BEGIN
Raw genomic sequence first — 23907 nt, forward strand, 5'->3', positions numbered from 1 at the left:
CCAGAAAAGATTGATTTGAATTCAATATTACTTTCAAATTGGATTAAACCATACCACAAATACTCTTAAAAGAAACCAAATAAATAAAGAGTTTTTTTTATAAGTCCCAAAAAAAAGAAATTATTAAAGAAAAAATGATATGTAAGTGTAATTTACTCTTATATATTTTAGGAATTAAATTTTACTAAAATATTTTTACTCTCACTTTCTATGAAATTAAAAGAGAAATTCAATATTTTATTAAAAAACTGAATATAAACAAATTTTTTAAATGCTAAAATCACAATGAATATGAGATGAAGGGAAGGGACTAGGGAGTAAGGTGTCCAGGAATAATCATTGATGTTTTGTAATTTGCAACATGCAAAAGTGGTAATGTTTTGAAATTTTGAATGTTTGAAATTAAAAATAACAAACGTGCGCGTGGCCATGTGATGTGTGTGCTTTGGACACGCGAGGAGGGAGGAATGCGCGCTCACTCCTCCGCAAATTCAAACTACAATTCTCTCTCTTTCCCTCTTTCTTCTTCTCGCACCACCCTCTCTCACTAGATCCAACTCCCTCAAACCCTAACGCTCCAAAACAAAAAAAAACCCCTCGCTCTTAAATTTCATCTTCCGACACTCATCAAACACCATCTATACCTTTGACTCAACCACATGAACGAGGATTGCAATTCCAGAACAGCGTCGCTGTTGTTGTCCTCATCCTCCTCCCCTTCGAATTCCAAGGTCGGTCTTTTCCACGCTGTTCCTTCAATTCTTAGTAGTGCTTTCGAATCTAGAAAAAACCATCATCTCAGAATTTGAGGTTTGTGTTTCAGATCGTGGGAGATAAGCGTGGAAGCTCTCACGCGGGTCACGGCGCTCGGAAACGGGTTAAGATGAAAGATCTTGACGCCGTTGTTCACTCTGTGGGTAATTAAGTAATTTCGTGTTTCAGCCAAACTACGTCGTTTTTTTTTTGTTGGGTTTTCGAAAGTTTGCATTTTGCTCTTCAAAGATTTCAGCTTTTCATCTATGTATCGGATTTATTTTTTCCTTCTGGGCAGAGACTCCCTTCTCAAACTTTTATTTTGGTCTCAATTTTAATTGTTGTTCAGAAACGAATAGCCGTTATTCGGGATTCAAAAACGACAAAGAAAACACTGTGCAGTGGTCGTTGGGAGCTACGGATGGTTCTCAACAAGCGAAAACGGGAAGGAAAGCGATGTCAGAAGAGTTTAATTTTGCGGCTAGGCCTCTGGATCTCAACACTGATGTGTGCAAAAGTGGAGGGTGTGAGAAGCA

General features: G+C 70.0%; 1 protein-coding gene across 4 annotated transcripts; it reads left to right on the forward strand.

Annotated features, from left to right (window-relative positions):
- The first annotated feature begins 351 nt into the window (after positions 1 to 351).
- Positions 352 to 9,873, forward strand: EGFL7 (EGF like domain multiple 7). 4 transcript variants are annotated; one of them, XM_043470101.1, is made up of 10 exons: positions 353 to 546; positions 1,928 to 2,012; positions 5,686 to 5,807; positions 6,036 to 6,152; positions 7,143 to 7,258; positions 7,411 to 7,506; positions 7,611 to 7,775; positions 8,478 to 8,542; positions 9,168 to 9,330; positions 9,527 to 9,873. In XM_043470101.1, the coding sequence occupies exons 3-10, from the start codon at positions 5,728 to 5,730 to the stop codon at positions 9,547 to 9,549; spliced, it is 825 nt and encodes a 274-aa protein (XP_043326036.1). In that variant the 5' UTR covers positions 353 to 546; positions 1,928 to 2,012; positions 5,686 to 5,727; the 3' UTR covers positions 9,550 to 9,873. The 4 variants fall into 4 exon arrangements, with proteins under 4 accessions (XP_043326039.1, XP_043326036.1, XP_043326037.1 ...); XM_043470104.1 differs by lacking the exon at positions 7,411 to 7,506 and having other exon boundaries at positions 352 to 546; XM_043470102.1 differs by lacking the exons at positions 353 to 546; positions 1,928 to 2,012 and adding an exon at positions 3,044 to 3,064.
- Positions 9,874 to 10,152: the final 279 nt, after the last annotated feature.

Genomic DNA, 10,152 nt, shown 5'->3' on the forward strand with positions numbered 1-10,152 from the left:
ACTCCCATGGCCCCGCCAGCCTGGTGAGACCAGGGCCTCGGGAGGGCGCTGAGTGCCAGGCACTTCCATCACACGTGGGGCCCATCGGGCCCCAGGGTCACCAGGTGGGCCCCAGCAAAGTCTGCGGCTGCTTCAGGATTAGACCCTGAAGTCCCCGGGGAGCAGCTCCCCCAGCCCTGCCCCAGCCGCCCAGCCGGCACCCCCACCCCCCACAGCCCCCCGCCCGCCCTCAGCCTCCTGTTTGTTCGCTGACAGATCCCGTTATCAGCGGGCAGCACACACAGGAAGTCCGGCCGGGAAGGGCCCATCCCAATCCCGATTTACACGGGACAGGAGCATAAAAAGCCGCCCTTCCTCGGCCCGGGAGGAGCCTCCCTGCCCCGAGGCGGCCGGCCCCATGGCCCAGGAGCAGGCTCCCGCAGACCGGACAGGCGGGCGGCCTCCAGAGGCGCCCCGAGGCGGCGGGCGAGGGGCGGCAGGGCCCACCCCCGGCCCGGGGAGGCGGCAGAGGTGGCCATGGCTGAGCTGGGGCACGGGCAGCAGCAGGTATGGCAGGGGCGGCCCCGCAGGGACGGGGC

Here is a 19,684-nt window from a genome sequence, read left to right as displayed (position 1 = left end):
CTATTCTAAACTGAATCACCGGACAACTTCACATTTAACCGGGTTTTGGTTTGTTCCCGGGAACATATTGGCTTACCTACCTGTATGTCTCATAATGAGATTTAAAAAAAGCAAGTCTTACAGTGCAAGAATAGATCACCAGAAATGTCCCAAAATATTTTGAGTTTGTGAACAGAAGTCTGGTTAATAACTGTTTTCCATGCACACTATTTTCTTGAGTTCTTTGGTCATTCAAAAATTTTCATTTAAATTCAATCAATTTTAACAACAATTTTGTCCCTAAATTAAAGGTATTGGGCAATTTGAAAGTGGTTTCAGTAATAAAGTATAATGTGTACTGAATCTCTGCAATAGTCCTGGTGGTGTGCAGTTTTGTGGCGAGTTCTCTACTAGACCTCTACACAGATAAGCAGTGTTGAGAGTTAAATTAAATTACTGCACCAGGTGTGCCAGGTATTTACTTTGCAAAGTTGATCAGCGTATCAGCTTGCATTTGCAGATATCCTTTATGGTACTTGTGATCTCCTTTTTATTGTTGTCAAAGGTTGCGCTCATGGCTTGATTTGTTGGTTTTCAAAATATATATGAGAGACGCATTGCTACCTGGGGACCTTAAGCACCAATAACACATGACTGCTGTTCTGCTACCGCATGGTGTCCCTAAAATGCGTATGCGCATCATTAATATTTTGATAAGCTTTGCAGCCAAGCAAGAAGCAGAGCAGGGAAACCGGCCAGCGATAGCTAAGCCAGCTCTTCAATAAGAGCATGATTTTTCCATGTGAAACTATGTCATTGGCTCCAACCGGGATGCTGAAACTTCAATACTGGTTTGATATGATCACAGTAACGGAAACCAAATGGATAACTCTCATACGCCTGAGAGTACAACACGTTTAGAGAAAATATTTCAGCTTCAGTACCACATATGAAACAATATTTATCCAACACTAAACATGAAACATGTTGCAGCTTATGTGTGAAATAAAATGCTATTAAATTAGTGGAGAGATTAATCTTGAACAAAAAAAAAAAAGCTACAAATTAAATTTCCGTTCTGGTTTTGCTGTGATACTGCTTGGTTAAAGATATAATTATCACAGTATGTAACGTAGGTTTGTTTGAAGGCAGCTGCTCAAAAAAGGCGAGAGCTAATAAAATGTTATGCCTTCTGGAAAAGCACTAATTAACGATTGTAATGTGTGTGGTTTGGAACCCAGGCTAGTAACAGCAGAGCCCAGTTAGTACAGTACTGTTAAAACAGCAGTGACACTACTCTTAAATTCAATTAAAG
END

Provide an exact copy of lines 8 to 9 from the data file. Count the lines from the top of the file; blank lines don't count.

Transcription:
Genomic DNA, 10,152 nt, shown 5'->3' on the forward strand with positions numbered 1-10,152 from the left:
ACTCCCATGGCCCCGCCAGCCTGGTGAGACCAGGGCCTCGGGAGGGCGCTGAGTGCCAGGCACTTCCATCACACGTGGGGCCCATCGGGCCCCAGGGTCACCAGGTGGGCCCCAGCAAAGTCTGCGGCTGCTTCAGGATTAGACCCTGAAGTCCCCGGGGAGCAGCTCCCCCAGCCCTGCCCCAGCCGCCCAGCCGGCACCCCCACCCCCCACAGCCCCCCGCCCGCCCTCAGCCTCCTGTTTGTTCGCTGACAGATCCCGTTATCAGCGGGCAGCACACACAGGAAGTCCGGCCGGGAAGGGCCCATCCCAATCCCGATTTACACGGGACAGGAGCATAAAAAGCCGCCCTTCCTCGGCCCGGGAGGAGCCTCCCTGCCCCGAGGCGGCCGGCCCCATGGCCCAGGAGCAGGCTCCCGCAGACCGGACAGGCGGGCGGCCTCCAGAGGCGCCCCGAGGCGGCGGGCGAGGGGCGGCAGGGCCCACCCCCGGCCCGGGGAGGCGGCAGAGGTGGCCATGGCTGAGCTGGGGCACGGGCAGCAGCAGGTATGGCAGGGGCGGCCCCGCAGGGACGGGGC